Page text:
The metal rear cover is removable, which helps conceal the SIM slots, microSD card slot (with support for cards up to 32GB capacity) and the battery, which is non-removable. The cover is a bit tricky to open and our unit put up a real fight before we managed to get it off. There’s a circular fingerprint sensor around the back, along with the speaker and camera module.
The Unite 4 Pro ships with a standard 7.5W adapter, a data cable, and instruction leaflets. Overall, we like the design and build of this device. Its size and shape also make it comfortable to use on the move, even with one hand.
Micromax Unite 4 Pro specifications and features
Micromax has MediaTek in favour of a quad-core SoC from Spreadtrum (SC9832). The chip consists of four ARM Cortex-A7 cores running at 1.3GHz and a Mali-400 GPU pulling of graphics duty. It’s not a great processor to be honest; Android runs a bit sluggishly at times, and this is also reflected in the benchmark tests. AnTuTu returned a score of 22,445 while 3DMark Ice Storm gave us 3,588 points, both of which are lower than what a basic MediaTek SoC (like the MT6735P) can achieve.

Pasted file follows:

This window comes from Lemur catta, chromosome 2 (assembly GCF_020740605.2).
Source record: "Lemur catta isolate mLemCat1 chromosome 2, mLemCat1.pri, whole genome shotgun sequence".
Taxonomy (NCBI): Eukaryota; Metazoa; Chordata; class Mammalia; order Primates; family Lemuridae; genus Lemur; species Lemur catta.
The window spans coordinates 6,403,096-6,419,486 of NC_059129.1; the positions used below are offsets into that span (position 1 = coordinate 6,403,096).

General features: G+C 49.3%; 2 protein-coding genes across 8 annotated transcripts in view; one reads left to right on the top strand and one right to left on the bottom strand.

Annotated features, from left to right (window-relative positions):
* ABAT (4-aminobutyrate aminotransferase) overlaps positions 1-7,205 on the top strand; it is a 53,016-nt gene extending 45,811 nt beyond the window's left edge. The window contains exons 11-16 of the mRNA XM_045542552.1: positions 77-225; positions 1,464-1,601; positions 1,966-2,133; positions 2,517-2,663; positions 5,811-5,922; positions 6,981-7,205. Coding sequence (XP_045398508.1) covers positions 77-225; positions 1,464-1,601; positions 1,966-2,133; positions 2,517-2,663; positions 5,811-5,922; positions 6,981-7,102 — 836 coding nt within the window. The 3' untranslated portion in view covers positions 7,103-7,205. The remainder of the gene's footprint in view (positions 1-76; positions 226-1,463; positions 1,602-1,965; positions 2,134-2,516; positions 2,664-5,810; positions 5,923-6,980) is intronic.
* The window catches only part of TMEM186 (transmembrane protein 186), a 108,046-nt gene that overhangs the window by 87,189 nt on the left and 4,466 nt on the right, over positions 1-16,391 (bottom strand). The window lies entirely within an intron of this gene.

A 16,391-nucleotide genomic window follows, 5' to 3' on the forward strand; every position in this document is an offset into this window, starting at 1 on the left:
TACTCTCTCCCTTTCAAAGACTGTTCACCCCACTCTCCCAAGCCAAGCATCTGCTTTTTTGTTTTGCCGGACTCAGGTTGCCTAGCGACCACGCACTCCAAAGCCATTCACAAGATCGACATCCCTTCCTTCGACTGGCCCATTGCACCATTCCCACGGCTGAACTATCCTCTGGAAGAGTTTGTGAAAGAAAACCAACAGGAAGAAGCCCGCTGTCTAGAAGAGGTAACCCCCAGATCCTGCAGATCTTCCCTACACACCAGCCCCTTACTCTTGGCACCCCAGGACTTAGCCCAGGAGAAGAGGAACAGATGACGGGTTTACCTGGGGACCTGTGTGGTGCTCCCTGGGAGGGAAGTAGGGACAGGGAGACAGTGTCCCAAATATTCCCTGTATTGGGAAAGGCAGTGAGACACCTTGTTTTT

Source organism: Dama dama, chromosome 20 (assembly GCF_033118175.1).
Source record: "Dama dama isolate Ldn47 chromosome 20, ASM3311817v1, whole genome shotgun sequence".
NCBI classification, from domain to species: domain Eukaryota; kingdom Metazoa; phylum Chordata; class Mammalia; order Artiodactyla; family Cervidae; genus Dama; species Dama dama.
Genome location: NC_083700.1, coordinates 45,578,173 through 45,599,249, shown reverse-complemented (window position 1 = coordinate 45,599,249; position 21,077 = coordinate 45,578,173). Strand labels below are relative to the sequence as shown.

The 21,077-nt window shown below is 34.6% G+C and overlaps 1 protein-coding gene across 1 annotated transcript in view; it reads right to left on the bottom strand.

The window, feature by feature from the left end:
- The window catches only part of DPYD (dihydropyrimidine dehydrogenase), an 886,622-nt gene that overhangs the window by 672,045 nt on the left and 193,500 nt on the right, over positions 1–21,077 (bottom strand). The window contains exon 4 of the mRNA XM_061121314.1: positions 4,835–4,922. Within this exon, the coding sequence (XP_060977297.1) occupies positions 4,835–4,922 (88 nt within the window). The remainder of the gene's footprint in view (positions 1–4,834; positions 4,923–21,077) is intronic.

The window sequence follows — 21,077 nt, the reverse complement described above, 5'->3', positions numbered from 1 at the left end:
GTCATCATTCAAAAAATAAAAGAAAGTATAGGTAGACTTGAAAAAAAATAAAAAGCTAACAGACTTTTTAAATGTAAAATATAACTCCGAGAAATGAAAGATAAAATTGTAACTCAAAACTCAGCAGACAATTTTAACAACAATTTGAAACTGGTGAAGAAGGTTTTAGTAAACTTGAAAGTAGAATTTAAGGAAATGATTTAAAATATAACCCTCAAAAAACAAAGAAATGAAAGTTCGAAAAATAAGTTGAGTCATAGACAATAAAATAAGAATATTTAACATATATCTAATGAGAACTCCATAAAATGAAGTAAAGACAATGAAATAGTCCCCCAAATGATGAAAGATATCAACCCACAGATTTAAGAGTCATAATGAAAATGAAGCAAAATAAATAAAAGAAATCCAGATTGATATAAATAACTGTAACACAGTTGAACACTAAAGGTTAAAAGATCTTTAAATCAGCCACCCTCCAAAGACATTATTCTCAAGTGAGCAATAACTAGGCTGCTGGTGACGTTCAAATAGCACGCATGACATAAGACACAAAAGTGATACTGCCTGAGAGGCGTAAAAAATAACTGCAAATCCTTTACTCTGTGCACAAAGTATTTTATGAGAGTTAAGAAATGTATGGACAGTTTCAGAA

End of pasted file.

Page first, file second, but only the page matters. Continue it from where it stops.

There’s 2GB of RAM, 16GB of storage, Wi-Fi b/g/n, Bluetooth 4.0, GPS, FM radio, and USB OTG. Both SIM slots support 4G LTE on Band 3, 5, and 40. However, VoLTE support seems to be missing.
What makes the Unite 4 Pro unique is that it comes with Indus OS 2.0, a 'regional OS' built on top of Android, which Micromax uses in its other models including the Canvas and Bolt lines. In its latest iteration, the OS supports a total of 12 regional languages, which could make phones more approachable for people who are not accustomed to the English language.